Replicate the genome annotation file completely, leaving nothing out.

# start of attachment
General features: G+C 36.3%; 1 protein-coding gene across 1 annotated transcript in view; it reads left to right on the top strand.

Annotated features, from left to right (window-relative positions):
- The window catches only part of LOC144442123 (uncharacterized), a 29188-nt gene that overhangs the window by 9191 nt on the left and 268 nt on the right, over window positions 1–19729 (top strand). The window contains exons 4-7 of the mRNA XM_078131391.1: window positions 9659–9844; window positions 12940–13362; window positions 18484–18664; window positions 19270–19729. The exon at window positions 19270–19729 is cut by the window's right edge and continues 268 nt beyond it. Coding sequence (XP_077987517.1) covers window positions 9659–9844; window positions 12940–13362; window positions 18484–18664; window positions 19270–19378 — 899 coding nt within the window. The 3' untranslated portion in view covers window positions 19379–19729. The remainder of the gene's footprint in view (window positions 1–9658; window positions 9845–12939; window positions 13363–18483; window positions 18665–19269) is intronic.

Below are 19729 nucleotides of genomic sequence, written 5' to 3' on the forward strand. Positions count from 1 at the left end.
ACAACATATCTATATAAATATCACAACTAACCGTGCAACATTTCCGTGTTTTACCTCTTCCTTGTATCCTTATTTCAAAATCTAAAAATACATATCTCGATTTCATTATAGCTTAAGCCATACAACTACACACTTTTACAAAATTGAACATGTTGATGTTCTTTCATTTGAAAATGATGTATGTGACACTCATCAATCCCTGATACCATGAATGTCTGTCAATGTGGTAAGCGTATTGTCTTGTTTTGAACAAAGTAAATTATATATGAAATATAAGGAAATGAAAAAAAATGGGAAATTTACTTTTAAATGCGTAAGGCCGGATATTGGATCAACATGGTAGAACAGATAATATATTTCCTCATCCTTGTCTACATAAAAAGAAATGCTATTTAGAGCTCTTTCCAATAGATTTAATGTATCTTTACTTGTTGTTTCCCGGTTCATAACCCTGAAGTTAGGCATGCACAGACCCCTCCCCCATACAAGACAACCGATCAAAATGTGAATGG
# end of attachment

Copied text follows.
General features: G+C 36.3%; 1 protein-coding gene across 1 annotated transcript in view; it reads left to right on the top strand.

Annotated features, from left to right (window-relative positions):
- The window catches only part of LOC144442123 (uncharacterized), a 29188-nt gene that overhangs the window by 9191 nt on the left and 268 nt on the right, over window positions 1–19729 (top strand). The window contains exons 4-7 of the mRNA XM_078131391.1: window positions 9659–9844; window positions 12940–13362; window positions 18484–18664; window positions 19270–19729. The exon at window positions 19270–19729 is cut by the window's right edge and continues 268 nt beyond it. Coding sequence (XP_077987517.1) covers window positions 9659–9844; window positions 12940–13362; window positions 18484–18664; window positions 19270–19378 — 899 coding nt within the window. The 3' untranslated portion in view covers window positions 19379–19729. The remainder of the gene's footprint in view (window positions 1–9658; window positions 9845–12939; window positions 13363–18483; window positions 18665–19269) is intronic.

Below are 19729 nucleotides of genomic sequence, written 5' to 3' on the forward strand. Positions count from 1 at the left end.
ACAACATATCTATATAAATATCACAACTAACCGTGCAACATTTCCGTGTTTTACCTCTTCCTTGTATCCTTATTTCAAAATCTAAAAATACATATCTCGATTTCATTATAGCTTAAGCCATACAACTACACACTTTTACAAAATTGAACATGTTGATGTTCTTTCATTTGAAAATGATGTATGTGACACTCATCAATCCCTGATACCATGAATGTCTGTCAATGTGGTAAGCGTATTGTCTTGTTTTGAACAAAGTAAATTATATATGAAATATAAGGAAATGAAAAAAAATGGGAAATTTACTTTTAAATGCGTAAGGCCGGATATTGGATCAACATGGTAGAACAGATAATATATTTCCTCATCCTTGTCTACATAAAAAGAAATGCTATTTAGAGCTCTTTCCAATAGATTTAATGTATCTTTACTTGTTGTTTCCCGGTTCATAACCCTGAAGTTAGGCATGCACAGACCCCTCCCCCATACAAGACAACCGATCAAAATGTGAATGG